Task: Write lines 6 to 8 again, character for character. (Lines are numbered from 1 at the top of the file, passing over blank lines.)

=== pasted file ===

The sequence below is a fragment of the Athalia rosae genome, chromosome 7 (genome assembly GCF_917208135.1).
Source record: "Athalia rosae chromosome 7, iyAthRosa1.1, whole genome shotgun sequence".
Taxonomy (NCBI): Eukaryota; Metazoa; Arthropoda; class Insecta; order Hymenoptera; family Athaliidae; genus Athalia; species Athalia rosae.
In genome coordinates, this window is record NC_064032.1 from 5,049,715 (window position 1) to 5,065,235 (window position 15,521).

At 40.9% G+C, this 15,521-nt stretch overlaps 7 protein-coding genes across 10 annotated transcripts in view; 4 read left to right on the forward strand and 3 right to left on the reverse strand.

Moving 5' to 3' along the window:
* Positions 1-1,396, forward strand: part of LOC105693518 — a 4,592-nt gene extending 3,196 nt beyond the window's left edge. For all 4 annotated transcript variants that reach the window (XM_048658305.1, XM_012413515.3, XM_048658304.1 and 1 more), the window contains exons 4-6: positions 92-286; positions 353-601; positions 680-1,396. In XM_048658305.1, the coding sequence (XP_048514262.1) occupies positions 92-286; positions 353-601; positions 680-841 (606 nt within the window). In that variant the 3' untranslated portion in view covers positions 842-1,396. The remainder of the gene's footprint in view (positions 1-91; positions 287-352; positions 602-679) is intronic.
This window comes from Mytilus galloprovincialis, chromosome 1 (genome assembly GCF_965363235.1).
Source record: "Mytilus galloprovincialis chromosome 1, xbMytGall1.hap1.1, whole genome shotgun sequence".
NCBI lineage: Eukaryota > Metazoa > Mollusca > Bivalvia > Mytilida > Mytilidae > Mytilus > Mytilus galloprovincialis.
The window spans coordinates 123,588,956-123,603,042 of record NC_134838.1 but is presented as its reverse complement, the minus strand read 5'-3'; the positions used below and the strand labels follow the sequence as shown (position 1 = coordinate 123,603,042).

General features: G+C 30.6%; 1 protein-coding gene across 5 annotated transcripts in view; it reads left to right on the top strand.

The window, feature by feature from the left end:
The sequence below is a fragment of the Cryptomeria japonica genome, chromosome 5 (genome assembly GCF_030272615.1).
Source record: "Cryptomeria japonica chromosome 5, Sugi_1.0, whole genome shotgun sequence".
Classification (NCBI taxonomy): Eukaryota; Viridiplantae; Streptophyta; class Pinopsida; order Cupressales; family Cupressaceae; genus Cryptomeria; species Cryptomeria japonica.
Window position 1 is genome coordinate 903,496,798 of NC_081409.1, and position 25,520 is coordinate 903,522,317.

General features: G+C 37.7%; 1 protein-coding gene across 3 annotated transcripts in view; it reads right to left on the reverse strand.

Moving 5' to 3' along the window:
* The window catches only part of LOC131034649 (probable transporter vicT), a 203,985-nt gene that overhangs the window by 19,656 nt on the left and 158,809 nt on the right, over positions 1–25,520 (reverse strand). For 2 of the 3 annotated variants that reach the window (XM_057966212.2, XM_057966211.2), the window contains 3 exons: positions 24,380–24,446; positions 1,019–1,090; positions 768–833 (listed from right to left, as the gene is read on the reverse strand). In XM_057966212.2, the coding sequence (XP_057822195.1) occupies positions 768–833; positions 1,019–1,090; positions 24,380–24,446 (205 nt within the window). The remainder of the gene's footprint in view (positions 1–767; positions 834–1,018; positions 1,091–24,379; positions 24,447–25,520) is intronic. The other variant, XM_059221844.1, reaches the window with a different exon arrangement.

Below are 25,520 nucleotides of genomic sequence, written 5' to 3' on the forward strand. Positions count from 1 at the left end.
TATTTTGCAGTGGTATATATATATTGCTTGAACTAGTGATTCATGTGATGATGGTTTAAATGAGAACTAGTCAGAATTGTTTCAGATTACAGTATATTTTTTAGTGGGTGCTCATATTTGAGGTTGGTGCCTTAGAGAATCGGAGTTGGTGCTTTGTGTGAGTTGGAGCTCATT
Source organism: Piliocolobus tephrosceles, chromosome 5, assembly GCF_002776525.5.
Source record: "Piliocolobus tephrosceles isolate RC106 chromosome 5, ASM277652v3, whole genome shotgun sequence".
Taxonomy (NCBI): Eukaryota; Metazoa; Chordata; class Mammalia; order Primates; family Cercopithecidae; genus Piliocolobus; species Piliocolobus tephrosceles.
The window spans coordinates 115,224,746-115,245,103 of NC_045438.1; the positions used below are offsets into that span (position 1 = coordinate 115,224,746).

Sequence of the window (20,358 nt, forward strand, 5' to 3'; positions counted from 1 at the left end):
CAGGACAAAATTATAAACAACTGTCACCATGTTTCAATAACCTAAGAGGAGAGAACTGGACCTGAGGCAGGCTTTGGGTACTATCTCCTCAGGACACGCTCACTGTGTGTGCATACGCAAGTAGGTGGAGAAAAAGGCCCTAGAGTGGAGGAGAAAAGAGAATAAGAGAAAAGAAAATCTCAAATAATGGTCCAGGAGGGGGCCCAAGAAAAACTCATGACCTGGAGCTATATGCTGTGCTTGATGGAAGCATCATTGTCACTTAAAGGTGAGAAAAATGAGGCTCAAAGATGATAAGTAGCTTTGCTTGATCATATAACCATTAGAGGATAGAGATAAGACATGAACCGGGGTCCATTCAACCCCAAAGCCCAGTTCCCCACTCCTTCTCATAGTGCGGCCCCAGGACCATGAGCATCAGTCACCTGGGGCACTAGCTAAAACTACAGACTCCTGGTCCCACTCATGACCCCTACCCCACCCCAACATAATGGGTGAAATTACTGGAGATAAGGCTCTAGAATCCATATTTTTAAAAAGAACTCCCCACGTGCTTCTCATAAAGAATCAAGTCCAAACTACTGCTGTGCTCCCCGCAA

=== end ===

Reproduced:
Moving 5' to 3' along the window:
* Positions 1-1,396, forward strand: part of LOC105693518 — a 4,592-nt gene extending 3,196 nt beyond the window's left edge. For all 4 annotated transcript variants that reach the window (XM_048658305.1, XM_012413515.3, XM_048658304.1 and 1 more), the window contains exons 4-6: positions 92-286; positions 353-601; positions 680-1,396. In XM_048658305.1, the coding sequence (XP_048514262.1) occupies positions 92-286; positions 353-601; positions 680-841 (606 nt within the window). In that variant the 3' untranslated portion in view covers positions 842-1,396. The remainder of the gene's footprint in view (positions 1-91; positions 287-352; positions 602-679) is intronic.
This window comes from Mytilus galloprovincialis, chromosome 1 (genome assembly GCF_965363235.1).